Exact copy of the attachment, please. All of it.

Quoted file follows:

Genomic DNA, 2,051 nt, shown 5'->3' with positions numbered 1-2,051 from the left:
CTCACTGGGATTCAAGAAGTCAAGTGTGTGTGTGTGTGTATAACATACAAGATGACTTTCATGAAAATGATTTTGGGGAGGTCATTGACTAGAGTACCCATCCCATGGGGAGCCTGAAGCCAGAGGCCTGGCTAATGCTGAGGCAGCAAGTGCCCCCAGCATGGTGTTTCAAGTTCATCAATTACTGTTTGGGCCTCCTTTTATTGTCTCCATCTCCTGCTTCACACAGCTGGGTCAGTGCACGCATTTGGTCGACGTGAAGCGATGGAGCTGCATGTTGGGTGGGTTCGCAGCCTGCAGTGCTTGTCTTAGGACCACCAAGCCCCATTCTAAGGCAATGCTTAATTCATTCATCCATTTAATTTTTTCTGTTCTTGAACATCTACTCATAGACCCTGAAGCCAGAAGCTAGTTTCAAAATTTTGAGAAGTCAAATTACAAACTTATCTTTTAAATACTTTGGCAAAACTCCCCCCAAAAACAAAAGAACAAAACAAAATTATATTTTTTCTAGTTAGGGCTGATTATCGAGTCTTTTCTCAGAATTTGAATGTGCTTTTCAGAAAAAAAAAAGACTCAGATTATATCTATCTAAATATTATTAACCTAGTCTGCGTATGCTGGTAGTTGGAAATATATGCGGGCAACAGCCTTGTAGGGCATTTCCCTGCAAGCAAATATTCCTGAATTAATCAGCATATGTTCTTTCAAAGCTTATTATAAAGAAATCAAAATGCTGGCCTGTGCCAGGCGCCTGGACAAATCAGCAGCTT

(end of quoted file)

Genomic DNA, 2,051 nt, shown 5'->3' with positions numbered 1-2,051 from the left:
CTCACTGGGATTCAAGAAGTCAAGTGTGTGTGTGTGTGTATAACATACAAGATGACTTTCATGAAAATGATTTTGGGGAGGTCATTGACTAGAGTACCCATCCCATGGGGAGCCTGAAGCCAGAGGCCTGGCTAATGCTGAGGCAGCAAGTGCCCCCAGCATGGTGTTTCAAGTTCATCAATTACTGTTTGGGCCTCCTTTTATTGTCTCCATCTCCTGCTTCACACAGCTGGGTCAGTGCACGCATTTGGTCGACGTGAAGCGATGGAGCTGCATGTTGGGTGGGTTCGCAGCCTGCAGTGCTTGTCTTAGGACCACCAAGCCCCATTCTAAGGCAATGCTTAATTCATTCATCCATTTAATTTTTTCTGTTCTTGAACATCTACTCATAGACCCTGAAGCCAGAAGCTAGTTTCAAAATTTTGAGAAGTCAAATTACAAACTTATCTTTTAAATACTTTGGCAAAACTCCCCCCAAAAACAAAAGAACAAAACAAAATTATATTTTTTCTAGTTAGGGCTGATTATCGAGTCTTTTCTCAGAATTTGAATGTGCTTTTCAGAAAAAAAAAAGACTCAGATTATATCTATCTAAATATTATTAACCTAGTCTGCGTATGCTGGTAGTTGGAAATATATGCGGGCAACAGCCTTGTAGGGCATTTCCCTGCAAGCAAATATTCCTGAATTAATCAGCATATGTTCTTTCAAAGCTTATTATAAAGAAATCAAAATGCTGGCCTGTGCCAGGCGCCTGGACAAATCAGCAGCTT